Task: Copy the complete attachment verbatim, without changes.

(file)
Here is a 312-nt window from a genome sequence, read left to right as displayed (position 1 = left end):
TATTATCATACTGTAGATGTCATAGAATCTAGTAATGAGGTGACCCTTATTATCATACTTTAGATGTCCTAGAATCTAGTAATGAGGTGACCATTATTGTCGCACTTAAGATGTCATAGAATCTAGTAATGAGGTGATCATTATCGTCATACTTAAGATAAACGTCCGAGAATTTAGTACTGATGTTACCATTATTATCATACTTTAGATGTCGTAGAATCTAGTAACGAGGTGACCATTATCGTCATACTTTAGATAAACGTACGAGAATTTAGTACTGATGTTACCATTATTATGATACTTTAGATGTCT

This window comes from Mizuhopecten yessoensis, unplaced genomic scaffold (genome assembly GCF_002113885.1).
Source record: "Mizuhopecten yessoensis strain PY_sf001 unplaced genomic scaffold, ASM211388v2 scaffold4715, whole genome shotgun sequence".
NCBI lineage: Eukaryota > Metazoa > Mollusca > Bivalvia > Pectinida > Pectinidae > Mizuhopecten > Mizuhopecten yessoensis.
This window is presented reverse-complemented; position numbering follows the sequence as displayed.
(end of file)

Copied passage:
Here is a 312-nt window from a genome sequence, read left to right as displayed (position 1 = left end):
TATTATCATACTGTAGATGTCATAGAATCTAGTAATGAGGTGACCCTTATTATCATACTTTAGATGTCCTAGAATCTAGTAATGAGGTGACCATTATTGTCGCACTTAAGATGTCATAGAATCTAGTAATGAGGTGATCATTATCGTCATACTTAAGATAAACGTCCGAGAATTTAGTACTGATGTTACCATTATTATCATACTTTAGATGTCGTAGAATCTAGTAACGAGGTGACCATTATCGTCATACTTTAGATAAACGTACGAGAATTTAGTACTGATGTTACCATTATTATGATACTTTAGATGTCT

This window comes from Mizuhopecten yessoensis, unplaced genomic scaffold (genome assembly GCF_002113885.1).
Source record: "Mizuhopecten yessoensis strain PY_sf001 unplaced genomic scaffold, ASM211388v2 scaffold4715, whole genome shotgun sequence".
NCBI lineage: Eukaryota > Metazoa > Mollusca > Bivalvia > Pectinida > Pectinidae > Mizuhopecten > Mizuhopecten yessoensis.
This window is presented reverse-complemented; position numbering follows the sequence as displayed.